Earlier this week, President Donald Trump sucker punched beneficiaries of the Deferred Action for Childhood Arrivals program by reminding them that he considers them to be nothing more than “illegal immigrants,” simultaneously declaring that American citizens are the ones worthy of being called “Dreamers.”
Trump’s senior policy adviser, Stephen Miller, crafted those toxic words and injected them into the president’s State of the Union address with intentions to pour gasoline over the heated debate between Democrats and Republicans concerning the fate of 800,000 aspiring Americans without legal status in the United States.
Let’s forget for a second that the uncertainty weighing on DACA beneficiaries is nothing more than a manufactured crisis that the Trump administration created to push its un-American immigration agenda, or that the president’s “Americans are Dreamers, too” swipe is now a white nationalist rallying cry. For the next land mine-filled arena Dreamers face is at the state and local level.
Right now, Florida is considering passing a sweeping anti-immigrant piece of legislation known as HB9. Florida House Speaker Richard Corcoran (R) sponsored the bill that is designed to serve as a two-prong political strategy for his own benefit. First, HB9 is nothing but an unapologetic attack on immigrant communities, currently being promoted via an unapologetically racist television ad, aimed at capitalizing on Trump’s and Miller’s white nationalist view of America. The second goal of HB9 is to paint Corcoran as a no-nonsense conservative, allowing him to boost his political image even if his xenophobic bill tanks in the state legislature.
I have written extensively about why Corcoran’s bill would hurt Florida’s tourism and agricultural economy. Further, it is yet another attempt from the Republican Party to supercharge Trump’s desire to deport immigrants and people of color. Local organizations across the state, led by the WE ARE FLORIDA! campaign, are ensuring that state legislators get an earful about the destructive effects HB9 could have on immigrant communities if signed into law.
If Congress doesn’t pass legislation to protect Dreamers, we will become targets for Trump’s unchained deportation force at the state, local and federal levels.
The state of Texas is already feeling the consequences of the anti-immigrant law known as SB4. Last year, Gov. Greg Abbott (R) signed the measure, which punished local governments and police departments that did not enforce immigration laws. The effect was devastating, with Immigration and Customs Enforcement officials conducting local raids in broad daylight and Border Patrol agents escorting children out of hospital rooms.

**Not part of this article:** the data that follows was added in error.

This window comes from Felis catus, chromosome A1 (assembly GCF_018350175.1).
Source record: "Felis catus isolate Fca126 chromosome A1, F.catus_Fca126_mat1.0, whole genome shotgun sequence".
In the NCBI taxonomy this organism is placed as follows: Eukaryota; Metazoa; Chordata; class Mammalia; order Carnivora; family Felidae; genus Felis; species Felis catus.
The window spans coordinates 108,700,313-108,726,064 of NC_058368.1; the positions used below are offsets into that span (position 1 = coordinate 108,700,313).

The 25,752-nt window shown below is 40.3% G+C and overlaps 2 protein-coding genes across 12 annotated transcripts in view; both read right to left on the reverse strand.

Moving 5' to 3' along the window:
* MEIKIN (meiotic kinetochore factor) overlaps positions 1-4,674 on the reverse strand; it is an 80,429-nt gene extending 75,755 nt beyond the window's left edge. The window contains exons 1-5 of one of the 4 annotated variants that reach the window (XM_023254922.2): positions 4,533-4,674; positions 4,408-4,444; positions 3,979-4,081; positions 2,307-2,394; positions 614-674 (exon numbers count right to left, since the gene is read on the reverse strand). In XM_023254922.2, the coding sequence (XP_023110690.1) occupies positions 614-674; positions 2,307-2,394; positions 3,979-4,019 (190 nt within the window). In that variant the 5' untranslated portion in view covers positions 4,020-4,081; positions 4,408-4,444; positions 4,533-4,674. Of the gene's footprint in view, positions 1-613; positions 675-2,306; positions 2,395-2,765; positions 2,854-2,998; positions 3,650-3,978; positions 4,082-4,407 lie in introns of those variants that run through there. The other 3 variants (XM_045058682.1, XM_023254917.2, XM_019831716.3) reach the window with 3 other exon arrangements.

All of this is happening right now, ahead of Trump’s March deadline for a solution to the DACA crisis he created. If Congress doesn’t pass legislation to protect Dreamers, we will become targets for Trump’s unchained deportation force at the state, local and federal levels.
So our country needs more states like New Jersey, where Gov. Phil Murphy (D) has pledged to protect the state’s 22,000 Dreamers. And states like New York, where Attorney General Eric Schneiderman is suing the federal government to preserve the DACA program. Or in the best of cases, states like California, where Gov. Jerry Brown (D), Attorney General Xavier Becerra, the state legislature and the state’s university system are fighting tooth and nail to resist Trump’s xenophobic agenda.
But states are not the only ones who can fight against Trump. Several local communities like Lucas County, Ohio, have passed resolutions in support of Dreamers.
The only way to ensure that we are protected against Trump’s mass deportation efforts is to elect progressive leaders who are willing to stand up for immigrant communities. Otherwise, we risk putting Dreamers in the path of Thomas Homan, the acting director of ICE, who did not mince any words when expressing his views on legislation protecting Dreamers from deportation. “If we get a clean DACA bill, shame on all of us,” Homan told a crowd earlier this week.
What Trump, Miller, Homan and the rest of the anti-immigrant restrictionists are overlooking is that an overwhelming majority of Americans still support allowing Dreamers to stay in the country. If congressional Republicans fail to enact sensible protections for Dreamers, these ordinary citizens, legal permanent residents and immigrants will hold them accountable ― and step up where necessary.
Juan Escalante is an immigrant advocate and online strategist who has been fighting for the Dream Act and pro-immigration policies at all levels of government for the past 10 years.